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* STOXX Europe 600 falls 1.8 percent
* U.S. rate hike in September seen possible
* Volatility spikes after quiet summer
* Third straight session of losses after ECB
* E.ON drops after Uniper spin-off
By Alistair Smout
LONDON, Sept 12 European shares sank in early
deals on Monday, tracking falls in Asia and on course for their
biggest drop in nearly three months as investors took bets on a
possible near-term rate hike in the United States.
Stocks and bonds had sold off in Asia, with markets also
questioning whether global central bank stimulus programmes were
reaching the limits of their effectiveness.
Europe's STOXX 600 was down 1.8 percent in a broad-based
selloff as the growth-sensitive basic resources sector
slumped 3.7 percent, the worst performer. Bank stocks
fell 2.6 percent.
Three Federal Reserve officials were set to speak on Monday,
with some investors speculating that they would lay the
groundwork for a rate hike as early as next week.
"Market participants ...believe that a September hike is
possible," said Ana Thaker, market economist at PhillipCapital
UK, saying that market volatility would have only a limited
impact on the Fed's decision.
"I think the Fed will take into account the market's move.
However, I don't think they can afford to base their decision on
Earlier this month the STOXX 600 hit its highest level since
January, driven by a rally of more than 10 percent from lows hit
after Britain voted to leave the European Union.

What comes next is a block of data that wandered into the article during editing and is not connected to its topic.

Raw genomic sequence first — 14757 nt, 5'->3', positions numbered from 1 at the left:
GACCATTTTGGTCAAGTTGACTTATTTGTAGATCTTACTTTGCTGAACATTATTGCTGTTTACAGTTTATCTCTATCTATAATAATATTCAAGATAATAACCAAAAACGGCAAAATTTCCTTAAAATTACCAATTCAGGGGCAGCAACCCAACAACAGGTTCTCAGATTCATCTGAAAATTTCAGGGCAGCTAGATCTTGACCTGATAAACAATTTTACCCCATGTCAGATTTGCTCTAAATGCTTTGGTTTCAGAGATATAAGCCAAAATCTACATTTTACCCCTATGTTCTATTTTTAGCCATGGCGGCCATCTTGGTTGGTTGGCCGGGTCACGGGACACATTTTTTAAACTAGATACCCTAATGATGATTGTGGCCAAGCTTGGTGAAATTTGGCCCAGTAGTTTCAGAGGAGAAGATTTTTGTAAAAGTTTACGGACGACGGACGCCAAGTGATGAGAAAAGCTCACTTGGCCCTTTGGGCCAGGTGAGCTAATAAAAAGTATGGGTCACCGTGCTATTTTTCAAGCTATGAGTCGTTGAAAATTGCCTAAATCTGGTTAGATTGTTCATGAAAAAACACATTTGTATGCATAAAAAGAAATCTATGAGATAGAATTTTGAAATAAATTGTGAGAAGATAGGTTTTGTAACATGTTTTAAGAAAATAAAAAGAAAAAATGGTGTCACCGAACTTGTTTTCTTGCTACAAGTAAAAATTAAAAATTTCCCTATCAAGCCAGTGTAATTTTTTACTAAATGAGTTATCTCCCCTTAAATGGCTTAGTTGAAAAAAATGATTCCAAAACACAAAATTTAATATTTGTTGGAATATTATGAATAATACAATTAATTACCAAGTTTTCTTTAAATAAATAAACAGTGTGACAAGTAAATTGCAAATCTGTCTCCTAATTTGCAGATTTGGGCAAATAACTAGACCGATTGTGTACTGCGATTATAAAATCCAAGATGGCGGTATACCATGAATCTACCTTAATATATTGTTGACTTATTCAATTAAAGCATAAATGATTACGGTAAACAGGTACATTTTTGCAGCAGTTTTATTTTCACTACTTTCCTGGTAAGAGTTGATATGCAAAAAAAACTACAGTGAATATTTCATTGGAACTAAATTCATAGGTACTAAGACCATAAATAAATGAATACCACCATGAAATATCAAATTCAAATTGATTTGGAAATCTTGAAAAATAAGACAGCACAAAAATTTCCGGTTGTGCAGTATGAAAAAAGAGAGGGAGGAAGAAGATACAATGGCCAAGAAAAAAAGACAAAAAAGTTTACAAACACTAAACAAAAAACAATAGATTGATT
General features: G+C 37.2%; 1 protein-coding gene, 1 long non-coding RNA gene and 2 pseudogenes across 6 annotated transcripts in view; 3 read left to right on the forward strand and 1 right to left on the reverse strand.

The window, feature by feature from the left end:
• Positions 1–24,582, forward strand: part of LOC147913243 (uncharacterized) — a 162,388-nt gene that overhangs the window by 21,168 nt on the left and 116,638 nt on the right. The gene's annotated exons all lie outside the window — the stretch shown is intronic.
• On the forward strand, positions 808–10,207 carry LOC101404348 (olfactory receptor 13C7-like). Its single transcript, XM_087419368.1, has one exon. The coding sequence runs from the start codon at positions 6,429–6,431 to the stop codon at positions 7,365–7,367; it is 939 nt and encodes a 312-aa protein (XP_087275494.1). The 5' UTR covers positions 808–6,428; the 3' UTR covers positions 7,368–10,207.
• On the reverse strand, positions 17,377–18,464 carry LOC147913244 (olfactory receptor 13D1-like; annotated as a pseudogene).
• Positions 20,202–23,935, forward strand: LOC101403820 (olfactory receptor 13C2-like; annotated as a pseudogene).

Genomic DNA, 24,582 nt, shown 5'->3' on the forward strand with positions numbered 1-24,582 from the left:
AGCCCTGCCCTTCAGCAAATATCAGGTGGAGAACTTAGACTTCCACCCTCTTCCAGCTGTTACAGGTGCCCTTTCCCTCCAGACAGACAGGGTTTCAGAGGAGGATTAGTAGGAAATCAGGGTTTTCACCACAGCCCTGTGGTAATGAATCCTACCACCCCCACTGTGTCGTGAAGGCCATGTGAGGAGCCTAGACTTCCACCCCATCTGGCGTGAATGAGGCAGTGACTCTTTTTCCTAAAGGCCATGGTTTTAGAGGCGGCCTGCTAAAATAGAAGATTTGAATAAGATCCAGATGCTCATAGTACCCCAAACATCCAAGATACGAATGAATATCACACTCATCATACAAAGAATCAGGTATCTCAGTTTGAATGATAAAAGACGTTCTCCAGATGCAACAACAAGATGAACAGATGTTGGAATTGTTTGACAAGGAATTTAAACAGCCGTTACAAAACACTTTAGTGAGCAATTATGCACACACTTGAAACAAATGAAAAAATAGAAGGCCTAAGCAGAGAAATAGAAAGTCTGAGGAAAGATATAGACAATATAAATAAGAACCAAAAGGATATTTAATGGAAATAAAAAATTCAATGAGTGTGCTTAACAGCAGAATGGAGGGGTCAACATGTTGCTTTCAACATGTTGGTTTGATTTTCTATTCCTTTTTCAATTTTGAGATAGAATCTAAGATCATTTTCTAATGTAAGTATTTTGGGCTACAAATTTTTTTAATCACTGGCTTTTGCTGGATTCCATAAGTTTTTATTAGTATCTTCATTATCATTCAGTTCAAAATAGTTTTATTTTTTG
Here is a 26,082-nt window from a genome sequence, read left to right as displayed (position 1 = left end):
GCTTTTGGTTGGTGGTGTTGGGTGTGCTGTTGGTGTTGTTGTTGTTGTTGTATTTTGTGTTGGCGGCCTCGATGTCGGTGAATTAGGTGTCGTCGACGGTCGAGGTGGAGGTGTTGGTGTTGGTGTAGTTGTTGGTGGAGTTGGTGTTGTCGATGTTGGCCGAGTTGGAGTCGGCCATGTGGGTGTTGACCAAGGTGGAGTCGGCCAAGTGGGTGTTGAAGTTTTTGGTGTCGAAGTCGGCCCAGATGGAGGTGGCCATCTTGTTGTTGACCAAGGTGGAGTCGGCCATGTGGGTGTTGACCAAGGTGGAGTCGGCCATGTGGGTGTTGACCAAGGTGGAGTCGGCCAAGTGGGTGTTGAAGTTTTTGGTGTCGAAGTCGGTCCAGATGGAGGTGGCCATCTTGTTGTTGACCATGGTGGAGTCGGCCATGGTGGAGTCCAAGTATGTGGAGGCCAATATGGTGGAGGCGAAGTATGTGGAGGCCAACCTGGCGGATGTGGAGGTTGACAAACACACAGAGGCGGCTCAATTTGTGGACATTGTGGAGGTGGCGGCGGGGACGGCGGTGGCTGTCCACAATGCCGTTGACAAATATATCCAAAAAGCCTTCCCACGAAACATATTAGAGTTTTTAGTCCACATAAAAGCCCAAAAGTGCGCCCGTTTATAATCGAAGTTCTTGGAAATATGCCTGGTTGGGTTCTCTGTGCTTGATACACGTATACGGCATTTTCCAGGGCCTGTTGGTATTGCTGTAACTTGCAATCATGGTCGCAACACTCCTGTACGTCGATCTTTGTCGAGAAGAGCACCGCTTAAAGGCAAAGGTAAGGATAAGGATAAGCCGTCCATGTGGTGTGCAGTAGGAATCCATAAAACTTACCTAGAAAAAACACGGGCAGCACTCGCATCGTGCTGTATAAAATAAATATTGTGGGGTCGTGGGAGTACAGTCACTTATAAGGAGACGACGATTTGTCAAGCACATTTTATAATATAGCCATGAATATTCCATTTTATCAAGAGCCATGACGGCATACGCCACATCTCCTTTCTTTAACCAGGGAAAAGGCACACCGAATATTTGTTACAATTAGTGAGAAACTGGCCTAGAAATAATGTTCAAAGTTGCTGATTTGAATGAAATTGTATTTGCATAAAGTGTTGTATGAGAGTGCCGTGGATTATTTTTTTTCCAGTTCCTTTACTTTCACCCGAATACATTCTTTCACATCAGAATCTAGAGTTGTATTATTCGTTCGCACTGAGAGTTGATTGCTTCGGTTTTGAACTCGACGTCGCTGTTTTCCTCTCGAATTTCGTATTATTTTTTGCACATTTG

But it fell for a third straight session on Monday, with the
European Central Bank having disappointed markets with a less
dovish outcome to its policy meeting on Thursday than had been
"There is a sense that central banks are running out of
ammunition, and running out of things they can do," Thaker said.
Volatility, an indicator of investor nervousness,
jumped to its highest level since early August, having been low
for much of the summer.
The rise of quantitative and algorithmic trading, aided by
persistently low volatility, has made market pullbacks swifter
than they used to be, said JCI portfolio manager Alessandro
"The problem is always forecasting the right timing and
this, instead, has become harder in the current financial
universe, more and more driven by the search of a yield that is
disconnected from fundamentals," he said.
German-listed E.ON was the top faller, down 12.3
percent after it spun off its Uniper division, while Linde
dropped 8.1 percent after its Praxair merger fell
Associated British Food fell 6.7 percent after its
results, with traders citing weak trading for its flagship
Primark business, despite the company lifting its outlook for
the second time in two months.
(editing by John Stonestreet)